The pound dropped to a record low against the dollar and Britain has borrowed over £12bn due to its fear of Brexit’s impact on public finances (£1bn more than experts predicted). Britain faces 2017 without a formal statement on the Government’s negotiating position and aspirations (perhaps understandably).
Government cuts have been all too familiar in recent years and it doesn’t appear that leaving the EU is going to benefit economic stability or the employment figures. Thousands of jobs could be jeopardy if many European companies based within the UK leave the country. Many companies fear the prospect of new taxes when trading with Europe if negotiations with the European council do not work in favour of Britain.
If Brexit proves economically costly, we will be faced with the question of whether spending will decrease or new taxes will be introduced in order to compensate.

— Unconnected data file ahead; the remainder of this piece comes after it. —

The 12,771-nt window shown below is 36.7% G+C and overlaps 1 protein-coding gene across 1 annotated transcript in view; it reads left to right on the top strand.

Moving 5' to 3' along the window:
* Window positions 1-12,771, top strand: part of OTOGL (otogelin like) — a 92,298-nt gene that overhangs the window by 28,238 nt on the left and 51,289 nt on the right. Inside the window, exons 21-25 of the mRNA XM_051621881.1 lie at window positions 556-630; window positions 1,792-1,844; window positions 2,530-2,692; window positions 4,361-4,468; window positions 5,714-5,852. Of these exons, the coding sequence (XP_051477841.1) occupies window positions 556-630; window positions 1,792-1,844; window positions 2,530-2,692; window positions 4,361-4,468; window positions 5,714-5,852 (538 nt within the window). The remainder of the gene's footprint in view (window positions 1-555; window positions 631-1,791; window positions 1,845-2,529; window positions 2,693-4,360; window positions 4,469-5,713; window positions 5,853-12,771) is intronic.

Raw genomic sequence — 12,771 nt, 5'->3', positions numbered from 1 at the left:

Since the European Communities Act 1972 was passed the UK has benefitted from various aspects of being part of the EU which we now risk losing. Importing and exporting without tariffs is a huge economical benefit as it allows us to trade efficiently. Companies are hoping that Theresa May will be able to negotiate a retention of the trading advantages, though it is unclear whether she can offer anything that the EU values.
The High Court recently ruled that the Government cannot exit the EU without the support of the House of Commons (a decision which is being appealed to the Supreme Court). It remains to be seen whether this decision will withstand appeal and if it does, whether MPs will make their support conditional on the government succeeding in extracting any particular concessions from the EU.
By Ayesha Belaid
Part of our Brexit series.Read More
Hundreds of lawyers are arguing about Brexit at a consitutional and government level. Businesses are uncertain about Brexit, leaving many areas of our society anxious about the future.